“Everything is so well organised: right down to the tiniest detail.”

Your ex-Barloworld teammates Steve Cummings, Geraint Thomas and Chris Froome are all with Sky too, does that help you settle in?

“Yeah it helps a lot having ex-team-mates in the new team.

“It makes it easier to settle in since they’re not just good team-mates, but they’re good friends as well.

“A big thing though is the staff – they are so good and they always want to help, that makes things so much easier.”

John Lee Augustyn
John Lee and Robbie Hunter before the Olympic Road Race in Beijing.

What do you reckon to the somewhat understated designs of the team cars and kit?

“Actually I really like the kit, and the cars… the designs are plain and simple and really stand out!”

Scott Sunderland has said you’ve got the talent to get to the top, but “you’ve never been taught much technically” – what was he referring to?

“Maybe he meant that I just need the right help in the right direction… some good guidance from the right people.”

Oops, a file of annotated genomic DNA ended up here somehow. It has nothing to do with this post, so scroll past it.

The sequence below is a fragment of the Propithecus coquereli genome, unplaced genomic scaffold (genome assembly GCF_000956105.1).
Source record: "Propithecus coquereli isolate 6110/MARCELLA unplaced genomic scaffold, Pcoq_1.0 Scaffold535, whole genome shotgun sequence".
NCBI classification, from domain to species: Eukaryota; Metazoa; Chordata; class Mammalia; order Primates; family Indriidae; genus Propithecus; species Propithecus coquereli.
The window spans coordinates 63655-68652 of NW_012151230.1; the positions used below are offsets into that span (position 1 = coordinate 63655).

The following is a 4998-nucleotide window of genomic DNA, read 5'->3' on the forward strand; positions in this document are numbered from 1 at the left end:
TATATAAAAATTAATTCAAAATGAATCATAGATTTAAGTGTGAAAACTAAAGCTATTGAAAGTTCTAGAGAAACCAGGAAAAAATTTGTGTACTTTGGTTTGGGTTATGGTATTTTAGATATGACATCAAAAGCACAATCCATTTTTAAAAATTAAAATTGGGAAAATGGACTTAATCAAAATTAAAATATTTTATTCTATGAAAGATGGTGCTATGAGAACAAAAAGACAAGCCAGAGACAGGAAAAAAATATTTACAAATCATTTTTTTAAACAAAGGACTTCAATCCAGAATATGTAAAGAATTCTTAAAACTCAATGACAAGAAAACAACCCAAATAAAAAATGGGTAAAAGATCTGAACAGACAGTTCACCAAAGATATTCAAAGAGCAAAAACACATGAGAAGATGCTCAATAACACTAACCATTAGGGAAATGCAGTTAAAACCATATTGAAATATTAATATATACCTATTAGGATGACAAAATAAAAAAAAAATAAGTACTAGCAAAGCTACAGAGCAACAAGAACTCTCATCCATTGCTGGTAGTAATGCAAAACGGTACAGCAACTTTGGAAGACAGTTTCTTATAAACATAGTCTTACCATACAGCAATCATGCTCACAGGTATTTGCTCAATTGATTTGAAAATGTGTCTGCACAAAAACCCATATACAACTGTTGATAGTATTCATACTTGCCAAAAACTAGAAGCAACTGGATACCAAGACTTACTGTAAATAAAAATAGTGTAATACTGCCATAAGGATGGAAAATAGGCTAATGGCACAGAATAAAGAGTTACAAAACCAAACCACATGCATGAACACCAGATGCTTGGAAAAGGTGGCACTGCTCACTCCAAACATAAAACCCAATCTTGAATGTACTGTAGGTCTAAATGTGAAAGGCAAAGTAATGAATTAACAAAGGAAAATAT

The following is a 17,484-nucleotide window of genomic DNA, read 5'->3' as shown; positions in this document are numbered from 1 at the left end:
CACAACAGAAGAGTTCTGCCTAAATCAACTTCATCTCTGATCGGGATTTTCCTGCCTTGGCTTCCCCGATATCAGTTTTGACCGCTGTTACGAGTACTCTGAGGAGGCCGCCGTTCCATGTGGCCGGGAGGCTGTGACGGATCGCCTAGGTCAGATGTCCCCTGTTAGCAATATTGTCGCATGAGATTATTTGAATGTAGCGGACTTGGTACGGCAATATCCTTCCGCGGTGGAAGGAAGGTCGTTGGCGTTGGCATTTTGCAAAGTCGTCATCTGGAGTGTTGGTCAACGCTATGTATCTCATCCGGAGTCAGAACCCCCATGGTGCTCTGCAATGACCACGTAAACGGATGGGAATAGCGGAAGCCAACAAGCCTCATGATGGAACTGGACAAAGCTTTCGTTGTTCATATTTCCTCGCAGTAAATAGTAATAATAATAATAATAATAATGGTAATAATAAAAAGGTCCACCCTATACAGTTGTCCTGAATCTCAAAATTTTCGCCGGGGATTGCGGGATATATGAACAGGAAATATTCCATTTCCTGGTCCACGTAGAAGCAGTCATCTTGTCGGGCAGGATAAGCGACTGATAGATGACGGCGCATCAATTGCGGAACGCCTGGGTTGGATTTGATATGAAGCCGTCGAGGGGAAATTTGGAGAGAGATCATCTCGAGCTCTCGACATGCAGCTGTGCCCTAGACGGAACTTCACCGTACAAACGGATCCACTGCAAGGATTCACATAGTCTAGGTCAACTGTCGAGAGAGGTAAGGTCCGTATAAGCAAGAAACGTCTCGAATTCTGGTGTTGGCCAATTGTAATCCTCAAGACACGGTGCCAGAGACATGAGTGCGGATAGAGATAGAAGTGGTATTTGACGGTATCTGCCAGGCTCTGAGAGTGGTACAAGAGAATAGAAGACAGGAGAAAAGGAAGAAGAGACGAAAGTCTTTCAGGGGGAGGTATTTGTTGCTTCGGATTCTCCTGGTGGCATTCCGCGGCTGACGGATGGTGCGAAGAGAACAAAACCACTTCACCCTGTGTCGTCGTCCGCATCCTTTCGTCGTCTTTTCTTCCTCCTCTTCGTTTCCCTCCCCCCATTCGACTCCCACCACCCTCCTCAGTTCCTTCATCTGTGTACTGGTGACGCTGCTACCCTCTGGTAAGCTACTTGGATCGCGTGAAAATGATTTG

Your time trialling hasn’t been your strongest aspect – any plans in that regard?

“Yes! This will be one of my goals to work on for the year, and I definitely have the right team to help me with this!”

John Lee Augustyn
John Lee realises that improvements in his time trialling will be crucial.

You’ve been quoted in the past as wanting to excel in stage races, and the Tour in particular – with that in mind, what’s going to be your role with Team Sky?

“Well… the goal in the long run will be big improvements in my week points, to become a strong Tour rider and to progress as a stronger rider in the mountains.”

What’s the shape of your season? When does it kick off?

“The season starts for me on the 31st, at the Grand Prix Cycliste la Marseillaise.

“Goals? Mine are the Vuelta a Castilla y Leon which starts on April 14th, the Critérium du Dauphiné Libéré in early June, and then at the end of August the Vuelta a España.”

With thanks to John Lee for his valuable time, and wishing him all the very best for those targets and for the rest of the season; may your bags never go missing again! Keep up with John Lee at the Team Sky site, and on twitter.